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If I have a set $\Omega = \{ \{1 \},\{2\} \}$ is it true that $\{1,2\}$ belongs to $\Omega$? I guess it is true because $\{a \} \cup \{b \} = \{a,b\}$. Then what is confusing me is if I have a power set $P(\Omega ) = \{ \emptyset ,\{ 1\} ,\{ 2\} ,\{ 1,2\} \} $ why do I need to have explicitly listed $\{1,2\}$ as a particular element of $\Omega$ when it is already ensured by the presence of the sets $\{ 1\} ,\{ 2\}$.

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    $\begingroup$ But $\{a,b\} \ne \{\{a\},\{b\}\}$. $\endgroup$ – peterwhy Dec 13 '14 at 9:23
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    $\begingroup$ Also you made a mistake $\mathcal P(\Omega ) \neq \{ \emptyset ,\{ 1\} ,\{ 2\} ,\{ 1,2\} \},$ the correct expression is $\mathcal P(\Omega)=\big\{\emptyset,\{\{1\}\},\{\{2\}\},\{\{1\},\{2\}\}\big\}.$ $\endgroup$ – Hakim Dec 13 '14 at 9:30
  • $\begingroup$ If I have $\{ 1,2\} = \{ 1\} \cup \{ 2\} $ can't I use a similar principle to $\{ \{ 1\} ,\{ 2\} \} $? Then I should get $\{ \{ 1\} ,\{ 2\} \} = \{ \{ 1\} \cup \{ 2\} \} = \{ \{ 1,2\} \}$ $\endgroup$ – Fragile Dec 13 '14 at 9:32
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    $\begingroup$ @Fragile But $\{1\}\cup\{2\}=\{1,2\}\neq\{1\},\{2\}.$ $\endgroup$ – Hakim Dec 13 '14 at 9:34
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    $\begingroup$ I think the mistake I made was the following: $\{ \{ 1\} ,\{ 2\} \} = \{ \{ 1\} \} \cup \{ \{ 2\} \} $ but $\{ \{ 1\} ,\{ 2\} \} \ne \{ \{ 1\} \cup \{ 2\} \} $, which is what I assumed above. Am I correct? $\endgroup$ – Fragile Dec 13 '14 at 9:51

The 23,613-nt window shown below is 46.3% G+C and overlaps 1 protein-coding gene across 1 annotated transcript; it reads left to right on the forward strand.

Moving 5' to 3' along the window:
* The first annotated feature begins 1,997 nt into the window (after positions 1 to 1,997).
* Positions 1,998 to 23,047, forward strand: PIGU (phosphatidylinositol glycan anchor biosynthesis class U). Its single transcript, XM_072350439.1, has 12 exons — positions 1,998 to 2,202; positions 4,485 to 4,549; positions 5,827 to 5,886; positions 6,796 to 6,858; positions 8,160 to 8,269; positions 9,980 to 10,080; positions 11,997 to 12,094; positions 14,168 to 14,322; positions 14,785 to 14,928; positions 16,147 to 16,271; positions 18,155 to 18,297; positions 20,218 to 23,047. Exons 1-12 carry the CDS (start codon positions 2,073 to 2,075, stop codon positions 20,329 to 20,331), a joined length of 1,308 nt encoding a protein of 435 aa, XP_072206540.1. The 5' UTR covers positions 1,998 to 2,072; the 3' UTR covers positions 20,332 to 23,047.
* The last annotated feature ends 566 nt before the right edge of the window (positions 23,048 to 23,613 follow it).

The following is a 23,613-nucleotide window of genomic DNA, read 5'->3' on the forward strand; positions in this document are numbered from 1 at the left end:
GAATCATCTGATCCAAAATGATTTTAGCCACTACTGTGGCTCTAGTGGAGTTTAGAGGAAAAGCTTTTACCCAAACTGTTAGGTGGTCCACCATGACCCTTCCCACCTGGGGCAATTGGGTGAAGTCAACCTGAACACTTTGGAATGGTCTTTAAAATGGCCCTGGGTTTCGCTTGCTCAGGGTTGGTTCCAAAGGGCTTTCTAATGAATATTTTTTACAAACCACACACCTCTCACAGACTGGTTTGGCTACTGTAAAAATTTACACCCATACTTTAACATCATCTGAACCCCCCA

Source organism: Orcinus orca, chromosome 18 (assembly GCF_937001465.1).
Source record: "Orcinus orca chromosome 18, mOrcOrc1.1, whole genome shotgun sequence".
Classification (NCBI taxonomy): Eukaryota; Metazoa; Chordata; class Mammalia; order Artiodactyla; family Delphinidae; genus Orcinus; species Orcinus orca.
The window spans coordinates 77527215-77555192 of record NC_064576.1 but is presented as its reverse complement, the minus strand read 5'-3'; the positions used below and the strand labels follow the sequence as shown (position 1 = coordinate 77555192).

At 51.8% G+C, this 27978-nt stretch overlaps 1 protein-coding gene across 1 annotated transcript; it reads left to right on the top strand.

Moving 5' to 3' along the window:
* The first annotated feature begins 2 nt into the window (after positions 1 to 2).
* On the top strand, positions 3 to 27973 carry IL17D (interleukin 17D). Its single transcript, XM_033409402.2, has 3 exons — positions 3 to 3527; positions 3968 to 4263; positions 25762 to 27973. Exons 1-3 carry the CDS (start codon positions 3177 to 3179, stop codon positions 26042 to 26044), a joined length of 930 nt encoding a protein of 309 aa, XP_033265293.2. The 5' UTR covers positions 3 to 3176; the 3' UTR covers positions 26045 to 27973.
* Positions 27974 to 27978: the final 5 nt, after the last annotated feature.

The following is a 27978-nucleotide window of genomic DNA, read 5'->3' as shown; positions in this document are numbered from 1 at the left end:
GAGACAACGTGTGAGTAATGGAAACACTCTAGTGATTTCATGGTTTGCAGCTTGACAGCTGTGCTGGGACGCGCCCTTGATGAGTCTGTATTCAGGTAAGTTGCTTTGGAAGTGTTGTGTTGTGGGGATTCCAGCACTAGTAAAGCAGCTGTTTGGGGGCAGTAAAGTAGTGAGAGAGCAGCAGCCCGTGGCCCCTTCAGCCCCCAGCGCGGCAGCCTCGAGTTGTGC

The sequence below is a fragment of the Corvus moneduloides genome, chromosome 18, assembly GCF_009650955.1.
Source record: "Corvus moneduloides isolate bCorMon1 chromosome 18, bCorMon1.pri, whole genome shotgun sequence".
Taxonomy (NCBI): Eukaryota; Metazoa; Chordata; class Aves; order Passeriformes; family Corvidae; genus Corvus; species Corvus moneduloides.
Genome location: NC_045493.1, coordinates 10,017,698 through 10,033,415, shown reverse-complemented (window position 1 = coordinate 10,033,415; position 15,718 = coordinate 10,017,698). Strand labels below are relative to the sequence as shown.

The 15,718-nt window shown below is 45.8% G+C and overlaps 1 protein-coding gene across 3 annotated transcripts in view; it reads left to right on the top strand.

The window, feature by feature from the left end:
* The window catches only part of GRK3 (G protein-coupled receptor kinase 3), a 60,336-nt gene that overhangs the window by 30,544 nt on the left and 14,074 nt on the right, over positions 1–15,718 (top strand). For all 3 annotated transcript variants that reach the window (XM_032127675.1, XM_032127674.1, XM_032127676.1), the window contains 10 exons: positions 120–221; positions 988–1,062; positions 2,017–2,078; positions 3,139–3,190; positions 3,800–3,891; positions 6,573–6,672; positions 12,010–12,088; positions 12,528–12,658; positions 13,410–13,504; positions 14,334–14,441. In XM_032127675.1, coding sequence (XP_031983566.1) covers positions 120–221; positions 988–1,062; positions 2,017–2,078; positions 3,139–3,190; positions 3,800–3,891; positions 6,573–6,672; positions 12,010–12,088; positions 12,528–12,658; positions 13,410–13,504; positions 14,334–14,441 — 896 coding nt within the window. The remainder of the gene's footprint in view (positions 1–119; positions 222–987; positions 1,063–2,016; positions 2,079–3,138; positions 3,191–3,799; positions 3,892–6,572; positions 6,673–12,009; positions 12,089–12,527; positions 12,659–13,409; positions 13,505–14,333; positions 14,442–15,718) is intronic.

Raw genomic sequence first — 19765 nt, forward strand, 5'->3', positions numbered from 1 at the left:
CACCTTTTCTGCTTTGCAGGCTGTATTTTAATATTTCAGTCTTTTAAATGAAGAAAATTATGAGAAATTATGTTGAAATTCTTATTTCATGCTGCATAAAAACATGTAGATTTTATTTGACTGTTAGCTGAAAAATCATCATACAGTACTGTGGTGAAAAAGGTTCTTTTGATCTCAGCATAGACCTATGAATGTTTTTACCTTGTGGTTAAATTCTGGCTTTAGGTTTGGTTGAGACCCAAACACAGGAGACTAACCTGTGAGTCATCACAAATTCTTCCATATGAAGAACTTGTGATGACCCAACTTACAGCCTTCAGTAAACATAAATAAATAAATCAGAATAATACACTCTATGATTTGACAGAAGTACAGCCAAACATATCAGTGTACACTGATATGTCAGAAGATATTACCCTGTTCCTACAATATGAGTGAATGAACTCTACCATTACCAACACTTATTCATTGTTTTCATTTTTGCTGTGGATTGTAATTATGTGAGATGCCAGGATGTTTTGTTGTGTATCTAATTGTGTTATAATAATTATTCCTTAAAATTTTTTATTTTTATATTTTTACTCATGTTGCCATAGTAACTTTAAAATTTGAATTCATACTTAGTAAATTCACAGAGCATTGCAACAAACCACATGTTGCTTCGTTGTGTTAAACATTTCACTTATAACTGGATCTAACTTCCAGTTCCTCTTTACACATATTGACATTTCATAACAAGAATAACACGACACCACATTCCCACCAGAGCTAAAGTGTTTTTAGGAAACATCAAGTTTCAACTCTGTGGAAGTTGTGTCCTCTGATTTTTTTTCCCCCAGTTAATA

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If $\Omega=\{\{1\},\{2\}\}$, then $\Omega$ contains only two elements: $\{1\}$ and $\{2\}$. Since $\{1\}\ne\{1,2\}$ and $\{2\}\ne\{1,2\}$, then $\{1,2\}$ is not an element of $\Omega$.

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Each "subset" is a element of $\Omega$, i.e, $\Omega$ is a set of sets, then

$P(\Omega) = \{\emptyset,\{\{1\}\} ,\{\{2\}\} , \Omega \}$

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  • $\begingroup$ Yes ! thanks you ! $\endgroup$ – user6565190 Dec 13 '14 at 9:30
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Belonging relation is not transtive, that is, you can have that $x\in X$ and $X\in\mathcal X$ but $x\notin\mathcal X$.

For example, $1\notin\{\{1\}\}$

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  • $\begingroup$ This is not quite the issue here, but it was the issue on a question yesterday. $\endgroup$ – Asaf Karagila Dec 13 '14 at 9:32

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